This article is also available in: Italiano
A chat with Idriss Ela, one of the most talented amateur photographers in the Bel Paese, with Africa in his blood, Moroccan roots and a life that speaks Italian.
K: Who is Idriss Ela?
I: I am an Italian-Moroccan photographer who has lived most of his life in Italy. However, I want to clarify that I do it for passion and not professionally.
K: Where would you like to go as a photographer?
I: It is something I have never thought about because I photograph as I am in love with this art. Before falling in love with “taking pictures” I fell in love with observing them. I liked studying them, analyzing them, understanding what they convey. The passion for taking pictures came later and together with her the passion for travel which in my opinion are inseparable twins.
K: What impact did your Sahrawi origins have on your way of photographing? What is your photographic relationship with Morocco?
I: My being Moroccan-Sahrawi helped me a lot to give my imprint to the photos. It helped me to look at things with different eyes than others. In my opinion, in fact, photography serves to trap our stories through the image of others.
K: In recent years you have taken many photographs of Morocco and Italy, what is the difference between photographing Morocco and Italy?
I: The difference is immense, photographing the two places are two completely different experiences. It’s hard to explain but just think that when I got back from Morocco I got stuck. For weeks I was unable to take pictures, I was too bewitched by the memory of Morocco. There, light, climate and landscapes are completely different, they are “richer”, it is difficult to explain to those who have not experienced it.
K: What difference is there in the way you stand in front of the photographer? Do you have “your favorite photograph”?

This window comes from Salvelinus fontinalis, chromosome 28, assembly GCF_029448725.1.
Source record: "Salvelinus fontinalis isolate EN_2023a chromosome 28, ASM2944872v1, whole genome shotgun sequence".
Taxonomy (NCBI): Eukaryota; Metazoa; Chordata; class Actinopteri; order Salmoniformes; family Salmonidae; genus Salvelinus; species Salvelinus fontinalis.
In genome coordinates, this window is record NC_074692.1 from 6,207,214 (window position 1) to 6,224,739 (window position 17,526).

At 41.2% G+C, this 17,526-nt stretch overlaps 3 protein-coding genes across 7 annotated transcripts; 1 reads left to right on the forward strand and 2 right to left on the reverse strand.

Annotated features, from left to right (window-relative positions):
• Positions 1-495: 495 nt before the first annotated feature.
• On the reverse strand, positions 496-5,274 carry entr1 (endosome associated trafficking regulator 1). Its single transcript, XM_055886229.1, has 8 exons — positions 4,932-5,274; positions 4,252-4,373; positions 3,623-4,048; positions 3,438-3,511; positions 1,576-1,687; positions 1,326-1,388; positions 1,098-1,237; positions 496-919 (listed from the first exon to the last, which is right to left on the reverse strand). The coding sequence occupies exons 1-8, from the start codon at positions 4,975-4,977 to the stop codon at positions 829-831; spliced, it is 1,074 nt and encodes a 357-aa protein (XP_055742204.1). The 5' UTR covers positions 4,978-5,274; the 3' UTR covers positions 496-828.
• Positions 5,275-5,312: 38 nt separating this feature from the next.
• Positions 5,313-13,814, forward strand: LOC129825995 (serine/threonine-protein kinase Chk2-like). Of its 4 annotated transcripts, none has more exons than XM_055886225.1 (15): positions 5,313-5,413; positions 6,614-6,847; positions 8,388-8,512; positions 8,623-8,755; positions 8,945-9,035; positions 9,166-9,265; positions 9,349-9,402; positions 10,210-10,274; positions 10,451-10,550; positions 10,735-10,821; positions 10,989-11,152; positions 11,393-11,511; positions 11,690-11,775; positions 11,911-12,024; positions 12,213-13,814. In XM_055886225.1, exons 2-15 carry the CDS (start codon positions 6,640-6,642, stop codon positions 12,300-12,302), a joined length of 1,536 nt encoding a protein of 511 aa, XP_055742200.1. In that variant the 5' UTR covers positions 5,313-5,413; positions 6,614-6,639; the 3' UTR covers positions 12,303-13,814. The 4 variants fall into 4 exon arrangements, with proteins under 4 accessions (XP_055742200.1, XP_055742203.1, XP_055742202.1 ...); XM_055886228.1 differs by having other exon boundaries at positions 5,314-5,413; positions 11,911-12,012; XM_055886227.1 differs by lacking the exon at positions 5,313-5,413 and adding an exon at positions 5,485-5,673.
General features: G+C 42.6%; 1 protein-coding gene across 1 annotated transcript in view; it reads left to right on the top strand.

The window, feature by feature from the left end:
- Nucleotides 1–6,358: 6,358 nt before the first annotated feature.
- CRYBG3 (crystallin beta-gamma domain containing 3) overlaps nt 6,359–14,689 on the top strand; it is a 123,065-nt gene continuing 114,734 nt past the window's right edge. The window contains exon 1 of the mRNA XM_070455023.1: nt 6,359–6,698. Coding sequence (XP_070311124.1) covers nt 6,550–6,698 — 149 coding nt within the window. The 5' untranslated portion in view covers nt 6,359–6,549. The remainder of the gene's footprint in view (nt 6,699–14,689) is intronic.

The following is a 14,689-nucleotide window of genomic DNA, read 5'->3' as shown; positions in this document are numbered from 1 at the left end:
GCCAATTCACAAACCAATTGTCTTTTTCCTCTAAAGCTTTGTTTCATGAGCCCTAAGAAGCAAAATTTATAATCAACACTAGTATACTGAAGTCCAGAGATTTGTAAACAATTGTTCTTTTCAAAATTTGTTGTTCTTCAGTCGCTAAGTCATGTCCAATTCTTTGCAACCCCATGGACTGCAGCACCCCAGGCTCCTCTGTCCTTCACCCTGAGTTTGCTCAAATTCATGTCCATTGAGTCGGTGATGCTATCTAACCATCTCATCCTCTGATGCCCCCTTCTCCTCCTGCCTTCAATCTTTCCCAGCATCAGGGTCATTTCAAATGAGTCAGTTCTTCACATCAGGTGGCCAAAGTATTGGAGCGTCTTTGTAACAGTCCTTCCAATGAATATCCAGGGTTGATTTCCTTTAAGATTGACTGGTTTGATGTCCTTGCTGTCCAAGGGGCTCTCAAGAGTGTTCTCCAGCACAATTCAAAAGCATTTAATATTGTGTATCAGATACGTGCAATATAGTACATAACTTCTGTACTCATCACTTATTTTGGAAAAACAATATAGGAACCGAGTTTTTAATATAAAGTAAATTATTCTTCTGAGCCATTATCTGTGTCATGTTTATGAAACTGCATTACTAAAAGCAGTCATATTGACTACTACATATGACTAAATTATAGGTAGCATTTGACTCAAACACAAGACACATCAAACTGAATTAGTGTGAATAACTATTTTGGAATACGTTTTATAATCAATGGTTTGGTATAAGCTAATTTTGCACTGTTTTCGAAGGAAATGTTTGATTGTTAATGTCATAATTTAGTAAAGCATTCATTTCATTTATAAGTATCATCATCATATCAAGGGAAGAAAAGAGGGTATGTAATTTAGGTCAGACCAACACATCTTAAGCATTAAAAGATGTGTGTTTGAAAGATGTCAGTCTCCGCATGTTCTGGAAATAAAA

I: They are more available than Italy, they really like to show off. Honestly I don’t have “favorite pictures” but I have the ugliest.
K: But then it’s easier for you to spot the ugliest one than the photo?
I: Yes, because in my opinion in that case it is the photographer’s sculpture, he didn’t know how to best show what he wanted to portray.
K: So for you photography is a technical or artistic skill? Where do you place yourself between the two genres?
I: I still don’t think I’m at a level that “delineates me well”, but in my opinion technical ability makes a lot of difference between a great photographer and a good one.
K: What are your plans for the future?
I: I would love to do an exhibition, but I’m waiting for the right opportunity and the right theme. I wouldn’t like people to come see me, I would like them to come for my work.
K: What would you recommend to a second generation photo enthusiast?
I: We start with an advantage, we have 2 cultures that enrich us compared to others and offer a different vision of the world, wider and more original.
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